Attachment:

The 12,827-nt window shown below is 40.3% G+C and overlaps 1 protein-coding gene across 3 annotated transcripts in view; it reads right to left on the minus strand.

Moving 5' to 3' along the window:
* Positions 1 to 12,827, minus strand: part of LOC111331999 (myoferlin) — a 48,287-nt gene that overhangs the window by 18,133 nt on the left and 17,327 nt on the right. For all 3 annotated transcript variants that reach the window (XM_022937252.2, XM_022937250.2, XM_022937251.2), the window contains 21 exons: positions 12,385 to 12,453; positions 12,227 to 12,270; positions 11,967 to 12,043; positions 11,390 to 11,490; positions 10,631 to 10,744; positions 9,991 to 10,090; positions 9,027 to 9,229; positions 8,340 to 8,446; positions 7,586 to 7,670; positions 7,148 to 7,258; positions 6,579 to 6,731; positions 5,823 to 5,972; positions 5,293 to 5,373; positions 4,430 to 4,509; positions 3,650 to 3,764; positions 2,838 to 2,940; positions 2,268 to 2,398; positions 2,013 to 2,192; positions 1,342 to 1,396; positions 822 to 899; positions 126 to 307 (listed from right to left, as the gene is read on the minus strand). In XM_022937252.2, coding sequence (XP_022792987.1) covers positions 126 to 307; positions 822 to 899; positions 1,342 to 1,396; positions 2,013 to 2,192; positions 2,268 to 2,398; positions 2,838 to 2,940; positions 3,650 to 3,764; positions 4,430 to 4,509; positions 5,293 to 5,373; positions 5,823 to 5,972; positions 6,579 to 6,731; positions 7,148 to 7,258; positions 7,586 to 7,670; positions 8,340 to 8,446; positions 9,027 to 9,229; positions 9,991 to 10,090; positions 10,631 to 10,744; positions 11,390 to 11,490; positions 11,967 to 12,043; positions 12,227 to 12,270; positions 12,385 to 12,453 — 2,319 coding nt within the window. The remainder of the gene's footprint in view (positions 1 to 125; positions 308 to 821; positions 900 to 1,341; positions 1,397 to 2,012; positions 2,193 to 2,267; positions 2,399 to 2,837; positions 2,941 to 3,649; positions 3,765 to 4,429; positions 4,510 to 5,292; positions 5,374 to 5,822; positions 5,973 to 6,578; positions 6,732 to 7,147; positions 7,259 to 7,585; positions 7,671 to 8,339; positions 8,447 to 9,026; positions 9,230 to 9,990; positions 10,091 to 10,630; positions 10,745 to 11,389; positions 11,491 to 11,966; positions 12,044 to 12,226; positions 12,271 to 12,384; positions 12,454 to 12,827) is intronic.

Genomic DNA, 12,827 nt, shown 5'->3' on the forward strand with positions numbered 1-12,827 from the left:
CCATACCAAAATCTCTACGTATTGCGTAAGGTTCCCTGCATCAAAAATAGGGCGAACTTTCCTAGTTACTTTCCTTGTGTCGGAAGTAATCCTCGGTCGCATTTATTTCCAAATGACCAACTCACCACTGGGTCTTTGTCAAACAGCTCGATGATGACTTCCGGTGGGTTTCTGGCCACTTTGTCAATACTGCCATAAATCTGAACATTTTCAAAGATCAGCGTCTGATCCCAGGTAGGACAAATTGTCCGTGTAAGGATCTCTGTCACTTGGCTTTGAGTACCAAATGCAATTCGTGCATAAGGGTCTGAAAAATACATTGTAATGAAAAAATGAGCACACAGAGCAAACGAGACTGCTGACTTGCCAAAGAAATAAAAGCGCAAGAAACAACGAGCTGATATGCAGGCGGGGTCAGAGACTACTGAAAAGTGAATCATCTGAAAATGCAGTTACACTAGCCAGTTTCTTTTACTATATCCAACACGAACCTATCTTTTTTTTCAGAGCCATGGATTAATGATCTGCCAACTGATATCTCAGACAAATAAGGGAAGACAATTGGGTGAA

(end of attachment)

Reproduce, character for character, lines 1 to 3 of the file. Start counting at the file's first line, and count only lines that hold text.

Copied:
The 12,827-nt window shown below is 40.3% G+C and overlaps 1 protein-coding gene across 3 annotated transcripts in view; it reads right to left on the minus strand.

Moving 5' to 3' along the window:
* Positions 1 to 12,827, minus strand: part of LOC111331999 (myoferlin) — a 48,287-nt gene that overhangs the window by 18,133 nt on the left and 17,327 nt on the right. For all 3 annotated transcript variants that reach the window (XM_022937252.2, XM_022937250.2, XM_022937251.2), the window contains 21 exons: positions 12,385 to 12,453; positions 12,227 to 12,270; positions 11,967 to 12,043; positions 11,390 to 11,490; positions 10,631 to 10,744; positions 9,991 to 10,090; positions 9,027 to 9,229; positions 8,340 to 8,446; positions 7,586 to 7,670; positions 7,148 to 7,258; positions 6,579 to 6,731; positions 5,823 to 5,972; positions 5,293 to 5,373; positions 4,430 to 4,509; positions 3,650 to 3,764; positions 2,838 to 2,940; positions 2,268 to 2,398; positions 2,013 to 2,192; positions 1,342 to 1,396; positions 822 to 899; positions 126 to 307 (listed from right to left, as the gene is read on the minus strand). In XM_022937252.2, coding sequence (XP_022792987.1) covers positions 126 to 307; positions 822 to 899; positions 1,342 to 1,396; positions 2,013 to 2,192; positions 2,268 to 2,398; positions 2,838 to 2,940; positions 3,650 to 3,764; positions 4,430 to 4,509; positions 5,293 to 5,373; positions 5,823 to 5,972; positions 6,579 to 6,731; positions 7,148 to 7,258; positions 7,586 to 7,670; positions 8,340 to 8,446; positions 9,027 to 9,229; positions 9,991 to 10,090; positions 10,631 to 10,744; positions 11,390 to 11,490; positions 11,967 to 12,043; positions 12,227 to 12,270; positions 12,385 to 12,453 — 2,319 coding nt within the window. The remainder of the gene's footprint in view (positions 1 to 125; positions 308 to 821; positions 900 to 1,341; positions 1,397 to 2,012; positions 2,193 to 2,267; positions 2,399 to 2,837; positions 2,941 to 3,649; positions 3,765 to 4,429; positions 4,510 to 5,292; positions 5,374 to 5,822; positions 5,973 to 6,578; positions 6,732 to 7,147; positions 7,259 to 7,585; positions 7,671 to 8,339; positions 8,447 to 9,026; positions 9,230 to 9,990; positions 10,091 to 10,630; positions 10,745 to 11,389; positions 11,491 to 11,966; positions 12,044 to 12,226; positions 12,271 to 12,384; positions 12,454 to 12,827) is intronic.